Microsoft ruling could help Utah companies

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    By REBECCA NEYENHUIS

    Prosecutors said they are confident that findings in the Microsoft monopoly case will help Utah computer companies grow in popularity and innovation.

    “Utah software companies such as Novell, Caldera and many start-up companies can come up with new innovations and new ideas without fear of being squelched by Microsoft,” said Wayne Klein, the assistant Attorney General heading the anti-trust unit for Utah.

    The U.S. District Court came down on Microsoft, said Chief Deputy Attorney General Reed Richards on Friday, ruling against the technology giant.

    Utah was one of the 19 states along with the U.S. Department of Justice to allege a Microsoft monopoly has potentially hurt consumers by not allowing fair competition in the market.

    Klein said he is pleased with the court’s findings.

    The U.S. Justice Department’s anti-trust verdict implies recommendations will be made to allow other companies to be competitive with Microsoft.

    Utah is becoming more technologically based, Klein said. Novell, Caldera and several other start-ups are based in Utah.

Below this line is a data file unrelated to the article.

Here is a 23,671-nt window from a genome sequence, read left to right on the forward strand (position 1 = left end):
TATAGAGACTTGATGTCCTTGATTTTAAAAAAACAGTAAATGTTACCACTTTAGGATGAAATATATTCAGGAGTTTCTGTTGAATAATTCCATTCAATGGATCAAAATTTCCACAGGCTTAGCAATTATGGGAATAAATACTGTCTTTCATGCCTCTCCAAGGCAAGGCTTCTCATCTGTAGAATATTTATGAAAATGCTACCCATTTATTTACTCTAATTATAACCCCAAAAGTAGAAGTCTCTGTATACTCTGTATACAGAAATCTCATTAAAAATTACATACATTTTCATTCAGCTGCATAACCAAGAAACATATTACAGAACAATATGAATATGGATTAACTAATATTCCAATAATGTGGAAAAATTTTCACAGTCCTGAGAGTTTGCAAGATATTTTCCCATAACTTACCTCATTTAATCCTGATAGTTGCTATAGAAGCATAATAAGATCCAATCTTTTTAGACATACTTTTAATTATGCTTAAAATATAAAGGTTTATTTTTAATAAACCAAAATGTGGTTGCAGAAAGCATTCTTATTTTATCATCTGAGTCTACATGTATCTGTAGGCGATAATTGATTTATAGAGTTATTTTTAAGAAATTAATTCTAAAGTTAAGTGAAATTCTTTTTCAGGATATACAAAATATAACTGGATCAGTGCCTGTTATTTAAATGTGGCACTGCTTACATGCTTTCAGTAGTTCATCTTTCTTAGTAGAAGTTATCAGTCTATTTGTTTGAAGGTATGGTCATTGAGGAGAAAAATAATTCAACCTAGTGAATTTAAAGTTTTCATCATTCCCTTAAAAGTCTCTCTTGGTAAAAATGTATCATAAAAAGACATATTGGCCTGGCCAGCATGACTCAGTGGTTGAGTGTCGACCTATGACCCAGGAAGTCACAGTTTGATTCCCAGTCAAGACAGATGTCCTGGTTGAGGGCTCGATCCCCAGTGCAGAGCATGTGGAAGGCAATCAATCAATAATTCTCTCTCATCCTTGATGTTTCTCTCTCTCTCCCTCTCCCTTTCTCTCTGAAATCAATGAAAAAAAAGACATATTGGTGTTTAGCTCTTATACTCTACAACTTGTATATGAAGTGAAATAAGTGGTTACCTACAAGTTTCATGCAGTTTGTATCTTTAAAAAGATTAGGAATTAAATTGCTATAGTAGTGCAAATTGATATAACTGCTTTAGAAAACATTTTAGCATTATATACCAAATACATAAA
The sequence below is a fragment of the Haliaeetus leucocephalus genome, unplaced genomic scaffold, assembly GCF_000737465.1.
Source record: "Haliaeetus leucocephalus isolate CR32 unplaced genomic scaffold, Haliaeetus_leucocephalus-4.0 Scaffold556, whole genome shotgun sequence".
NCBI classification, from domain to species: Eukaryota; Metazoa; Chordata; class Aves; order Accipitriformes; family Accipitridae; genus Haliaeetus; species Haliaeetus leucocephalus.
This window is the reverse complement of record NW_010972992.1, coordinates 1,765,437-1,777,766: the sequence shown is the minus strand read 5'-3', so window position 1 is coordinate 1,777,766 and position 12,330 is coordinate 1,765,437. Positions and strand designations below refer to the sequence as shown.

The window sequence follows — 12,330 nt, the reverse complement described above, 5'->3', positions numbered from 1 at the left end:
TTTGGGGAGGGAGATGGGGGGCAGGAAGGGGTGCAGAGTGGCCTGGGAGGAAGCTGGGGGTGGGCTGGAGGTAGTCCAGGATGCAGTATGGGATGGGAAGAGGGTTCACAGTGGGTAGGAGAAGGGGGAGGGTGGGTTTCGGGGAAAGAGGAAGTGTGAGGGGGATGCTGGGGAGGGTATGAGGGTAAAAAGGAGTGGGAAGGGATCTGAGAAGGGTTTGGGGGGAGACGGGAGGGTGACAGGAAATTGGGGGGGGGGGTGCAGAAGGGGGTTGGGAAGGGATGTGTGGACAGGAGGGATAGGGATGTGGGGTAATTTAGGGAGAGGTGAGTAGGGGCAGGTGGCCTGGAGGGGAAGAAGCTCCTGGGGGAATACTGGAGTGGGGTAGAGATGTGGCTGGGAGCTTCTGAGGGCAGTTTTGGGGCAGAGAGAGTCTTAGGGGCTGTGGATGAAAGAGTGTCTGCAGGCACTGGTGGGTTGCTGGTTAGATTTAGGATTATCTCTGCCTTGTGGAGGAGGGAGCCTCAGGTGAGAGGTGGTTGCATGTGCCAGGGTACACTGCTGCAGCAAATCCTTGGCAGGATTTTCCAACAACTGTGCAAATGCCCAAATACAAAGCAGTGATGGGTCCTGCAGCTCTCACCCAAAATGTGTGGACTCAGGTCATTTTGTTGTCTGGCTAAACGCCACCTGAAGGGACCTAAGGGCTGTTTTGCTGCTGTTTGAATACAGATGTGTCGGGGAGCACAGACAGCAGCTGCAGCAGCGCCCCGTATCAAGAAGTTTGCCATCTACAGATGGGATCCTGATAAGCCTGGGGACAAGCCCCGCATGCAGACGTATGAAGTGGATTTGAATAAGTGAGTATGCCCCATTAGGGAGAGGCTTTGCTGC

Corel Inc., best know for their WordPerfect word processing program, was based in Utah.

    However, Microsoft destroyed most of Corel’s market share by offering Microsoft Word standard with Windows and Utah lost a business, Klein said.

    Along with a Microsoft product price drop, a wider variety of technological products and systems is also expected because the increased competition will spur ingenuity, said Klein.

    Novell is watching the case very closely, said spokesperson Jonathan Cohen.

    Cohen said Novell welcomes competition because it is a springboard for innovation, even if that competition will come from Microsoft, as long as no company has an illegal advantage over the other.

    Novell is not the only company watching the case. Caldera Inc., a software company based in Lindon, filed its own case against Microsoft in July 1996, said Lyle Ball, spokesperson for Caldera. The jury trial is scheduled to begin Jan. 17. According to a key expert in the case, the Caldera suit is worth $1.6 billion.

    In the meantime, Ball said consumers are already exploring other options in the computer industry. He said he expects competition and innovation.

    “During the 3 1/2 years of this trial, we have seen people warm up to Microsoft alternatives such as Linux. I expect alternatives to continue to grow and develop, both in Utah and elsewhere,” Ball said.

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